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MITCHELL — The Mitchell City Council will look at honoring Mayor Bob Everson’s selection to revoke a Mitchell taxi company’s license on Monday due to the owner becoming arrested for alleged possession of methamphetamine.

According to Everson, the owner of Speedy Taxi, Dustin Feistner, was arrested on Mar. 7 for alleged possession of a controlled substance (meth), a Class five felony that carries a maximum sentence of 5 years in prison and a $ten,000 fine.

In Everson’s letter to Feistner, he wrote “the common use of methamphetamine poses an undue threat to public security.” Everson explained Feistner’s arrest and alleged confession to law enforcement officers that he was “using meth on a day-to-day basis” was grounds for the city to revoke his taxi license.

Whilst Feistner’s taxi license is revoked as of now, the council can honor the selection or override it at the six p.m. meeting on Monday.

The current license revocation is not the 1st time Feistner was stripped of a taxi license in Mitchell. In 2021, the council denied Speedy Taxi’s license due to his lengthy criminal history and previous allegations of poor driving habits. In the early years of Speedy taxi’s operations, various other taxi company owners urged the council to deny Feistner’s license, citing alleged road rage incidents and poor company practices.

In 2019,

he was arrested for major officers on two automobile pursuits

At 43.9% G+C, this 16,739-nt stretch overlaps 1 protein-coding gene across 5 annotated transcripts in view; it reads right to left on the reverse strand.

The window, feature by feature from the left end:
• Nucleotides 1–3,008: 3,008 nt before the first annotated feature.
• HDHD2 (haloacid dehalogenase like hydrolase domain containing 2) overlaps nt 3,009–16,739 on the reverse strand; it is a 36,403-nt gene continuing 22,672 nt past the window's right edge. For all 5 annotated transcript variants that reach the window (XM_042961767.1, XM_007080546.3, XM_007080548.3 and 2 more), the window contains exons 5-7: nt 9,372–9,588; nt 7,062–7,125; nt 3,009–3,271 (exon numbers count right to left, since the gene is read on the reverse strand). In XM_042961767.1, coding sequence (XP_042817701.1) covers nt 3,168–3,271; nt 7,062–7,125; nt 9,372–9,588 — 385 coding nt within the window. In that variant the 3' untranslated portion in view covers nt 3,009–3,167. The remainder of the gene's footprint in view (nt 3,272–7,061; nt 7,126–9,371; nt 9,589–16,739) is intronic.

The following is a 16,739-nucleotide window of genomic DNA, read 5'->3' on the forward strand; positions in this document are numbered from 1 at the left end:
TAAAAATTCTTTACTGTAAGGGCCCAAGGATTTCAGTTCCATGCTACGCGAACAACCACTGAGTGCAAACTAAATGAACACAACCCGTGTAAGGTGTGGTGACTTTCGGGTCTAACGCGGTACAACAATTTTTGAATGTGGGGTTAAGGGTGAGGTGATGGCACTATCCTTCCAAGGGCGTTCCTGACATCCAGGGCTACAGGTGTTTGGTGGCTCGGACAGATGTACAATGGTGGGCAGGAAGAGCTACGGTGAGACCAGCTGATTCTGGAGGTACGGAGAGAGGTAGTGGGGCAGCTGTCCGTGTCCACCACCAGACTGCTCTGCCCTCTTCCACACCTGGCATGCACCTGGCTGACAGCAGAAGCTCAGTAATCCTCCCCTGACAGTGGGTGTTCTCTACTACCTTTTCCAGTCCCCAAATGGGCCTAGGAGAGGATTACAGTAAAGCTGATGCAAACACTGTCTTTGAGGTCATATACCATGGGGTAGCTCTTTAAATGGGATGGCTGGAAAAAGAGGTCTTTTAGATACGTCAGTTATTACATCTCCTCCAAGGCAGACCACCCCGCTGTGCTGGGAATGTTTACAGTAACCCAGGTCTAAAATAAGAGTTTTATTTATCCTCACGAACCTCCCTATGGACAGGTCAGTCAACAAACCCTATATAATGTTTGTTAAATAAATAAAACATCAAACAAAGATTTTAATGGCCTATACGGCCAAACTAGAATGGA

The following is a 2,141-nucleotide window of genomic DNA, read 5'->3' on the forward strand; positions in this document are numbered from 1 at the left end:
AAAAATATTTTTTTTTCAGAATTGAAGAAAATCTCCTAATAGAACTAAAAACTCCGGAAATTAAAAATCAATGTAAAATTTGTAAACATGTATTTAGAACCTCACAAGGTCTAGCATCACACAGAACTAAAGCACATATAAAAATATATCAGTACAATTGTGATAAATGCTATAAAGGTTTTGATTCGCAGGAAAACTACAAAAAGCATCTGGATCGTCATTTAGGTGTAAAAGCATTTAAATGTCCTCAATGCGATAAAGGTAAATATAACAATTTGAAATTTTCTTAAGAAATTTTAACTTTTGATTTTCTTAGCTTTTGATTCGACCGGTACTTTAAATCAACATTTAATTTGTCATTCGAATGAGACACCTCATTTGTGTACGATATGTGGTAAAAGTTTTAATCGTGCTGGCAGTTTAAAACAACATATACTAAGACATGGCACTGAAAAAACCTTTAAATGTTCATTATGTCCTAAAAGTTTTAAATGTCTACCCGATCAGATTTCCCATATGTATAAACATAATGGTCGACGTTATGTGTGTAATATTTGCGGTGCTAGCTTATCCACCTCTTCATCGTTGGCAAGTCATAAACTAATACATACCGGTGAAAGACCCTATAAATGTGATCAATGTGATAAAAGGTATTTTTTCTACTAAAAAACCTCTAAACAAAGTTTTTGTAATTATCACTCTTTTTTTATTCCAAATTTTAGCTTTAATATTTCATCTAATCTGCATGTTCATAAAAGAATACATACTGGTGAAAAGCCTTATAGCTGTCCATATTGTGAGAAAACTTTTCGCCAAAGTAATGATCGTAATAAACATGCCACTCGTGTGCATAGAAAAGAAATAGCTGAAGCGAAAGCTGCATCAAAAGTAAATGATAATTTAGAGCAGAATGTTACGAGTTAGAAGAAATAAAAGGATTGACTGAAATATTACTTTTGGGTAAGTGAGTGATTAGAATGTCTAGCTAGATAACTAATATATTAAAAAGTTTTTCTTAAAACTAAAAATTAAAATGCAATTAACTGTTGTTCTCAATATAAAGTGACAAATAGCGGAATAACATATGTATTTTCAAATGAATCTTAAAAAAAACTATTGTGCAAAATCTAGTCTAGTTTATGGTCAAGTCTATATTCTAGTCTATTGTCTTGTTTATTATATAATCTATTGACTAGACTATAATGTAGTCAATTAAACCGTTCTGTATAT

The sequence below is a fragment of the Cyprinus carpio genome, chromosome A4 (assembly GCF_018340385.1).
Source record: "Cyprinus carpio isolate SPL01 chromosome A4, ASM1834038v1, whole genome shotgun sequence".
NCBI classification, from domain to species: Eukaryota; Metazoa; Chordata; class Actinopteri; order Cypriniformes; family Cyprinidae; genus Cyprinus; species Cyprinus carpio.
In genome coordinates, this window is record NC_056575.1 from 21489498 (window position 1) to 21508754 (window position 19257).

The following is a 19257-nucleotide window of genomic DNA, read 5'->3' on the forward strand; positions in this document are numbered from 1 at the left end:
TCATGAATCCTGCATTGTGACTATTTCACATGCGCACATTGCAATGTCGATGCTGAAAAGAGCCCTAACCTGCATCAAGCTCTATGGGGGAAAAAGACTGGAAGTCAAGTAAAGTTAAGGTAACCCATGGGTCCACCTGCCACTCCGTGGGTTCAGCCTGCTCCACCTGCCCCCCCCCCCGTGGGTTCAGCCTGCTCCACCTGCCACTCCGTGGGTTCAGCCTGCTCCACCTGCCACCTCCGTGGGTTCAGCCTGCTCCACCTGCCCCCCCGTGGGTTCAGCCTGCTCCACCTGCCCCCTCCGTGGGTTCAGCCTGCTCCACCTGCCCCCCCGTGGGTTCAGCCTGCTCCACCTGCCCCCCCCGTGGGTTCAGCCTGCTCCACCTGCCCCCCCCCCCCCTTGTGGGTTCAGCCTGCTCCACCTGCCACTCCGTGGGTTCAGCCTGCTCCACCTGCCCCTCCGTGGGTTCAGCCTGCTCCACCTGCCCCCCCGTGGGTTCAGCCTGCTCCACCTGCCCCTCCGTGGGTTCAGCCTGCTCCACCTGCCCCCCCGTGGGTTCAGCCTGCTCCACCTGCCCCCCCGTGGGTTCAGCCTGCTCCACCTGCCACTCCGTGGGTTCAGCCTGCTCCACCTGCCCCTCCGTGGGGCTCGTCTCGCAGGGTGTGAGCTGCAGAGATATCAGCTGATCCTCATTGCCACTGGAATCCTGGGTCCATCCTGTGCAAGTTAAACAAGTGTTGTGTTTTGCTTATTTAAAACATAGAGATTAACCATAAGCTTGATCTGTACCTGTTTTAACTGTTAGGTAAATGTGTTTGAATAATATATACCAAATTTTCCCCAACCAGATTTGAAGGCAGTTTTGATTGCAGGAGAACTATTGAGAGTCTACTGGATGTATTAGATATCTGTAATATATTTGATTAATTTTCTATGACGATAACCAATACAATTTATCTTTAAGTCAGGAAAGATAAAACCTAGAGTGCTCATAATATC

possessing a firearm just after a violent crime conviction

. Feistner pleaded guilty to possession of a

firearm just after a violent crime conviction in connection to the August 2019

incident and was sentenced to 5 years in prison. In 2017, Feistner was convicted of aggravated assault, which prohibited him from possessing a firearm in his possession.

According to Police Chief Mike Koster, Feistner has previously operated the taxi service for a period of time with no a license.

Soon after Feistner was released from prison and placed on parole roughly two years ago, he came back in front of the council looking for one more opportunity at operating his taxi company.

“In January, I did go to prison and served 15 months. I think I am a changed person… It gave me a lot of time to assume and reform myself,” Feistner mentioned at the June 2021 council meeting. “I’m asking for a conditional license… Initially and foremost, I am a changed particular person, and I’d really like a opportunity to prove that.”

The council eventually gave Feistner one more chance at operating his taxi company in January 2022, six months just after denying him a license.

Sam Fosness

Sam Fosness joined the Mitchell Republic in Could 2018. He was raised in Mitchell, S.D., and graduated from Mitchell Higher College. He continued his education at the University of South Dakota in Vermillion, exactly where he graduated in 2020 with a bachelor’s degree in journalism and a minor in English. In the course of his time in college, Fosness worked as a news and sports reporter for The Volante newspaper.

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